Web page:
Lights, Camera, Boar Hunting

Dear Black Bag Confidential Reader,

There are moments in everyone’s life that they will never forget. This article is about one of my top 10.

Within a month of leaving active duty in the SEAL teams, I found myself in Los Angeles “chasing the dream” to become a big star.

It started with stunt work (stuntmen are the best people in that business), which was a natural progression for any former Navy SEAL, and soon grew to minor roles in television and film.

Within a year, I was offered the role of host for the Spike TV original series Surviving Disaster — which has aired in over 150 countries to date. I really enjoyed working in front of the camera in that capacity and apparently Spike liked what they saw and offered me another show called USA vs. the World.

The concept of the show was pretty straightforward. I would build a team of individuals from the U.S. who were considered the best at their craft and join them. Then we would take our team and challenge a team of experts from a different country to see who was truly the best.


It was decided that the pilot episode would be based on wild boar hunting, and we would compete against a team from France. The first half of the show introduced the American team and showed us training together prior to our trip to compete abroad.

I travelled to a ranch about 100 miles south of Houston that specialized in wild boar hunting and met my team — all of whom had decades of boar-hunting experience.

The training began the next day, and as I was preparing my rifle, one of the producers from Spike said I wouldn’t need it. My confusion was quickly resolved when one of my teammates informed me that my first wild boar kill had to be done with a knife…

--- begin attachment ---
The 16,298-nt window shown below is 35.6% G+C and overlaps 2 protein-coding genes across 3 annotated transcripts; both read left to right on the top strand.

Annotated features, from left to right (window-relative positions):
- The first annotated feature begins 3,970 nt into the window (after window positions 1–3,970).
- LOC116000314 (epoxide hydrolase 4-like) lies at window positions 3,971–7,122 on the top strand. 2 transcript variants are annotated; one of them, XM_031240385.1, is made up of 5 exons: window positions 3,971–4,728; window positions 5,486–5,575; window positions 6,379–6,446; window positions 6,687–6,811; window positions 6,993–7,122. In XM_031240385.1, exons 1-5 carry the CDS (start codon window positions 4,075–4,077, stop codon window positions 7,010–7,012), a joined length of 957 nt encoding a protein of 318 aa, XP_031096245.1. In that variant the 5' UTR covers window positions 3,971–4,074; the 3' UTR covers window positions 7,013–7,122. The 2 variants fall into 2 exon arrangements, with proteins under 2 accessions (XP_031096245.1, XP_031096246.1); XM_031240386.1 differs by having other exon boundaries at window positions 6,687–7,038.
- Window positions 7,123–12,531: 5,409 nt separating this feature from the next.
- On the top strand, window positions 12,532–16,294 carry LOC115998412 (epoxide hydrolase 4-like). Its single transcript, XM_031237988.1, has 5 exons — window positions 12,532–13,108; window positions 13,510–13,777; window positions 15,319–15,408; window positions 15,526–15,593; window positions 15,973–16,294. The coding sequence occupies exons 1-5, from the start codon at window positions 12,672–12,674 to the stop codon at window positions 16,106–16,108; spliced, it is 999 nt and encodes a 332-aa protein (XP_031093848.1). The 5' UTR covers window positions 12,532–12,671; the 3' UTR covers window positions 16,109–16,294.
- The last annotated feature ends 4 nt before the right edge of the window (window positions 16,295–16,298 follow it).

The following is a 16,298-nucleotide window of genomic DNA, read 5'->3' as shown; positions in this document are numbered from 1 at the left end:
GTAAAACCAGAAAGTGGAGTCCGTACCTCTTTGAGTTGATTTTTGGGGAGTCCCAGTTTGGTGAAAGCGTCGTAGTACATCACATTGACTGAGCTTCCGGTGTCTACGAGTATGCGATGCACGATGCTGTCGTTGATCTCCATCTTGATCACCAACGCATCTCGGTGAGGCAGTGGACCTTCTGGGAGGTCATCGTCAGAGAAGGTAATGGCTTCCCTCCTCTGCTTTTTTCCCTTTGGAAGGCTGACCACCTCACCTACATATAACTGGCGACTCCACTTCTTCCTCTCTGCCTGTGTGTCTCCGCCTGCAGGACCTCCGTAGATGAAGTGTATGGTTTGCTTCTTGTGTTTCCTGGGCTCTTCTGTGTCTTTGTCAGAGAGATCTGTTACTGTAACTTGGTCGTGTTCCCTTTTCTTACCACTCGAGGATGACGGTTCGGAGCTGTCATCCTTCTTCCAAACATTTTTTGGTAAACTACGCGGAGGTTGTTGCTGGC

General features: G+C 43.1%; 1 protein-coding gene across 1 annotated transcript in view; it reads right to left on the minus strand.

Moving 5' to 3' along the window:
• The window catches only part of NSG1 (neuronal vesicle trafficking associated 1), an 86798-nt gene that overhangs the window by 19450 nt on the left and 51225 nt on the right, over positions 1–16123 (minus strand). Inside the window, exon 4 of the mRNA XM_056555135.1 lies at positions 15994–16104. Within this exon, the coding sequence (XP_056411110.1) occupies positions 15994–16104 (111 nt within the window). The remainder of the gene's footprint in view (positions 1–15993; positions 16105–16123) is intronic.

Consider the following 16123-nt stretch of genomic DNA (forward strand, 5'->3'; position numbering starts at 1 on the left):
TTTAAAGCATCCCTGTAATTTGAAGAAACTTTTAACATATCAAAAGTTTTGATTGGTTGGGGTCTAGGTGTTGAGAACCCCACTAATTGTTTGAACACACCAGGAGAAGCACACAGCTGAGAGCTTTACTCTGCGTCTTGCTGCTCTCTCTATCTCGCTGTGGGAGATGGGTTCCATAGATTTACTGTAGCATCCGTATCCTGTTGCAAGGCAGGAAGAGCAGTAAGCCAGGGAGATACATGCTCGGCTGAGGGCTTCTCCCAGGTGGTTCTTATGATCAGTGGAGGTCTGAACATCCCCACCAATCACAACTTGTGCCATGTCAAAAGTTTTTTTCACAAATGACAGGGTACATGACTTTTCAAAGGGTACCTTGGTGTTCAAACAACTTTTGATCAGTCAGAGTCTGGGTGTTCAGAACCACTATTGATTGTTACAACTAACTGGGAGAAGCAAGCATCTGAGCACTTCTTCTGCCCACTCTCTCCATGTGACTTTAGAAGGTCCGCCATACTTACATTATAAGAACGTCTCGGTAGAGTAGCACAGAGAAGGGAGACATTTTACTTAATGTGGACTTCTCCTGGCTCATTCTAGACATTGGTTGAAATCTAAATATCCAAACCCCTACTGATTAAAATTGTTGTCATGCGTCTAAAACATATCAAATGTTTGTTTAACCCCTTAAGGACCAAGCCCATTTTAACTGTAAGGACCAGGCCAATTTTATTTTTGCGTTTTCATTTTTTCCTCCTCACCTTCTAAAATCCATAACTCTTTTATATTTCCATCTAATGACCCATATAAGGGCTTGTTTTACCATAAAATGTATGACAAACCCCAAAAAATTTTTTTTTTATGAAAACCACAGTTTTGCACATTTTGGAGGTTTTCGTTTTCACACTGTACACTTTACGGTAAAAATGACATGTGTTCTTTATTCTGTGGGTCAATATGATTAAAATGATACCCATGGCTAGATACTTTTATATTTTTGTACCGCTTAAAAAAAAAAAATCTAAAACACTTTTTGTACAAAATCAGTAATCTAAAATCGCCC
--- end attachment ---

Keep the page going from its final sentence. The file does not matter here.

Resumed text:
Wild boars are a big problem in many areas of the world, including several Southern states here in the U.S. They are very aggressive animals that can grow to over 400 pounds.

Sows begin breeding within six months of age and generally produce two litters per year up to 15 piglets per litter. One boar can root (destroy) one acre of land in a 24-hour period and — if left unchecked — these hogs can completely take over.


The most common technique used for hunting wild boars incorporates the use of dogs.

Bay dogs are released first to chase a boar down. Once they corner it, they begin barking loudly to signal the location of the animal. After that, the catch dogs are released to incapacitate the hog by latching onto its ears and seizing control of the boar until hunters arrive on scene.

Well, it didn’t take long before our bay dogs had located a boar. So there I was, knife in hand, sprinting through thick, skin-ripping Texas brush with the camera crew and producer close behind.

The catch dogs were released and I heard the wild sounds of a screaming fight no more than 25 yards ahead of me. I emerged from the brush to see a 350-pound boar wrestling with a catch dog attached to each ear.


I sprinted in and mounted the back of this thrashing, wild beast that was fighting for its life. I threw aside the catch dog attached to the boar’s right ear and plunged my blade into the boar’s heart three times until it became lifeless.

Cade with two dead boars

I dismounted the boar and turned around to see the producer from the network begin to vomit. Guess he didn’t take this class in law school.

That was a wild experience I will never forget.

I later found out that the “first kill has to be a knife kill” thing was a joke, but when I agreed to do it, my teammates didn’t say a word.

Be a survivor… not a statistic,

Cade Courtley

Cade Courtley

P.S. A week later, we traveled to the south of France, where we killed 12 wild boars during our 24-hour hunt. The French got three. USA!

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